I've gotten so accustomed to your superfluous words that I no longer notice them. Besides, I was rather convicted by your words, superfluity notwithstanding. Why must you do that to me?

     
  • At 10:33 PM, September 13, 2007, Blogger Susan said…

    I hope this isn't a simplistic or dumb question, but...

    Well, Jesus said "Destroy this temple [referring to himself, of course] and in three days I will raise it up."

    So... did Jesus raise Himself from the dead? Or did God? Or is it not worth distinguishing since they are One, yet distinct?

    I greatly appreciate this post, btw, as I am one who struggles much with my own wretchedness, even though less so these days. And even though my actions are, well, better the more I submit. But sometimes it never seems to be "enough." And I know it never will or can be "enough," but that seems to be a sticky wicket to shake off mentally.

     
  • At 7:24 AM, September 14, 2007, Blogger Daniel said…

    Susan, in John 10:17-18 Jesus gives a bit more insight into that particular passage saying of His own life that no one is taking it from Him, but rather that He is laying it down so that He may take it up again, that He has the power to do both because He has received the command to do both from the Father.

    In Romans 6 we read that Christ was raised from the dead by/through the "glory of the Father" and again in Acts 2:24 it plainly states that it was God who raised up Jesus.

    In Hebrews 9:14 we see that it was through the Spirit that Christ offered himself to God as a sacrifice, and again in 1 Peter 3:18 we see that it by the Spirit Christ was made alive.

    It reminds me of the creation account - as you study it you find that God the Father commanded creation, Jesus Christ carried out the command and created all, and did so by the power of the Holy Spirit.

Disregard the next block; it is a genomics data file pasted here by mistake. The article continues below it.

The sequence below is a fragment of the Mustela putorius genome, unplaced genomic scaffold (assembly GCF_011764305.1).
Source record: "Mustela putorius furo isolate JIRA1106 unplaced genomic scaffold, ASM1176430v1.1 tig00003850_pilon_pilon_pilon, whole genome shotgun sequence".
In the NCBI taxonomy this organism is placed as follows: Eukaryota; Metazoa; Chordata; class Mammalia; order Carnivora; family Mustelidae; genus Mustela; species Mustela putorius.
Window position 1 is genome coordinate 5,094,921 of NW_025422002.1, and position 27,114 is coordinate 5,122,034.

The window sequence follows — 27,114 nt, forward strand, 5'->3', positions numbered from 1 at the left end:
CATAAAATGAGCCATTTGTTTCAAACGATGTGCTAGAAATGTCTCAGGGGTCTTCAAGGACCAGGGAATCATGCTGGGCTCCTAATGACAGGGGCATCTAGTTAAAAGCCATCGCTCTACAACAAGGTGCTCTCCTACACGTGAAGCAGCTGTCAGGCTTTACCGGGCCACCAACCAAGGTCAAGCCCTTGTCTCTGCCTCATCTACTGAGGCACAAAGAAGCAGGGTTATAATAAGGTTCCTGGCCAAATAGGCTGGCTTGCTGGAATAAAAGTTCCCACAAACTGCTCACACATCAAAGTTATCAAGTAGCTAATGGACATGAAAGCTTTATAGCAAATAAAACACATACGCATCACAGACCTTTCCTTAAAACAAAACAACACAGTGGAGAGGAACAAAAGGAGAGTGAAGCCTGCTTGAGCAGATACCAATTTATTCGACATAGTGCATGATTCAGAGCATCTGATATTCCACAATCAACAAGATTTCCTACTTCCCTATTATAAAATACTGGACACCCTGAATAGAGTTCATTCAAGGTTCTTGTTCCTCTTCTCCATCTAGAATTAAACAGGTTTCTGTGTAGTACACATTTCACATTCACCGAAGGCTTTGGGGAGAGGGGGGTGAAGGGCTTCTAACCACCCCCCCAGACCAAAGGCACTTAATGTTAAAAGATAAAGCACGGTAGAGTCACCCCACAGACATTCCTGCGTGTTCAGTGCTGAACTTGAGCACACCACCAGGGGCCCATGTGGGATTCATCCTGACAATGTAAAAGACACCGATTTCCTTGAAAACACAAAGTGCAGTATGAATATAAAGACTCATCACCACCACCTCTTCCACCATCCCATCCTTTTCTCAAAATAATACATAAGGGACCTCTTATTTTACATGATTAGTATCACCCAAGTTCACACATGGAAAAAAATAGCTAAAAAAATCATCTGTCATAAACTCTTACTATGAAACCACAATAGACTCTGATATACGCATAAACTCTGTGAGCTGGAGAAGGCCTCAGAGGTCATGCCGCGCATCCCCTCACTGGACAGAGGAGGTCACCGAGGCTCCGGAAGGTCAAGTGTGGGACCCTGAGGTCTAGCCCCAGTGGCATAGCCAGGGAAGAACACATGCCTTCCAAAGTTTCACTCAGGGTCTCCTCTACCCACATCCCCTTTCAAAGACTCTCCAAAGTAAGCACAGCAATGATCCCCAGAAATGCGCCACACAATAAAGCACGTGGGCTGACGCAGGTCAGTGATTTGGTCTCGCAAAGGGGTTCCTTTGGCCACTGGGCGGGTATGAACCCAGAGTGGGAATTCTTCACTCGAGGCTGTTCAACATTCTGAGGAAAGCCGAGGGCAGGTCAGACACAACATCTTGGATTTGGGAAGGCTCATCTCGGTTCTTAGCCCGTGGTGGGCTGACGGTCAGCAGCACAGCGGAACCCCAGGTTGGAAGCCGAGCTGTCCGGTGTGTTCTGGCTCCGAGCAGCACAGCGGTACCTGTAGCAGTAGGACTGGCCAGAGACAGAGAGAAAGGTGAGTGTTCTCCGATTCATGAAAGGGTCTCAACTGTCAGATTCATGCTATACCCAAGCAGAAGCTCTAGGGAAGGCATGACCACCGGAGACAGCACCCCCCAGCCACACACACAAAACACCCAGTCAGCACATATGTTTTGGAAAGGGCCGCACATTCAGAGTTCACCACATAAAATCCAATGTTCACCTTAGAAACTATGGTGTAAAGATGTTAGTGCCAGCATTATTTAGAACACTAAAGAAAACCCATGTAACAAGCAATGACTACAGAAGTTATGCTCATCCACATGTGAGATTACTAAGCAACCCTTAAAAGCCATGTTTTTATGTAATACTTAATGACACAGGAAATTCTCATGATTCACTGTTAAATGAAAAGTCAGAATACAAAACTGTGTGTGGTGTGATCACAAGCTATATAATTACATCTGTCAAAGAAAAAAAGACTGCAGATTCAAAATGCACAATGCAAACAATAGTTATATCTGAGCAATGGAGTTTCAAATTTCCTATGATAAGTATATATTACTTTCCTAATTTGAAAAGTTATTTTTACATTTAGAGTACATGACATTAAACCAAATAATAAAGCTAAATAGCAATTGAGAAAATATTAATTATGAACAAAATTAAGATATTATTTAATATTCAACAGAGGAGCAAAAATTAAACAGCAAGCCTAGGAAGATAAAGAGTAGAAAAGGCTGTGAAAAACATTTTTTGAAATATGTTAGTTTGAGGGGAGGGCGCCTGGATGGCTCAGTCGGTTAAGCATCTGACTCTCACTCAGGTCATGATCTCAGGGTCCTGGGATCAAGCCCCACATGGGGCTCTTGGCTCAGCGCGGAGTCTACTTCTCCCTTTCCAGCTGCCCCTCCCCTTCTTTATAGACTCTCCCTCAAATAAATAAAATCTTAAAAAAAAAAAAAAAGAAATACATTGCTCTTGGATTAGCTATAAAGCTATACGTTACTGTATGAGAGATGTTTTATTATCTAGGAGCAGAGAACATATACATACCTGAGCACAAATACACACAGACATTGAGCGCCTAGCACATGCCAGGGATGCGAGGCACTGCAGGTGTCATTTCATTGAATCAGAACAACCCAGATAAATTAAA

So too, I think, when Christ said "I will raise it up again" there was an economy of effort in the Godhead - it was clearly God the Father's decree, Christ did it, and the power to be made alive came by the Spirit.

    I believe that the moment we invoke the Trinity into an event, it becomes difficult to navigate the event because truly, we lack perspective. The best we can speculate is that the Trinity is one, and works as one, all can say "I" and mean "together" without compromising the singleness of the pronoun "I" - so I guess I am saying that Christ did raise Himself but not in isolation from the Godhead.

    That is my take on it. How do you read it?

     
  • At 7:58 AM, September 14, 2007, Blogger Susan said…

    I'm not sure how I see it yet, Daniel, to be honest. But you've given me good food for thought on this.

    I certainly agree with your description of Trinity and the word "I". When my son was 13 and had a bar mitzvah (he is Jewish; Israeli father), we had him study for the event with a messianic Jewish tutor. The tutor taught my son about the Trinity by using the analogy of my son himself - he is flesh, has spirit and also a soul. My son knows he has these things, can relate to this, and understood better the concept of three in one, united as one yet distinct.

    With respect to Christ's raising/being raised from the dead, I looked up the Scriptural references you gave. They are good. The last, however, says (at least in the ESV), "but made alive in the spirit," which I would distinguish from "by the Spirit," but in the spirit nonetheless.

    I think you are correct, however, in your take on it. I know that God created everything, and that Scripture affirms that all was made through Jesus and for Jesus, all the while the Spirit hovered over the waters - so they each had a part, somewhat distinct and united at the same time. As you wrote, we lack perspective for whole understanding, but can grasp some in part at present.

    I appreciate your method of teaching. You expound well (superfluous or not) and provide Scriptural support; likewise, I enjoy your encouragement of one's own research or the questioner's take on it. Thanks.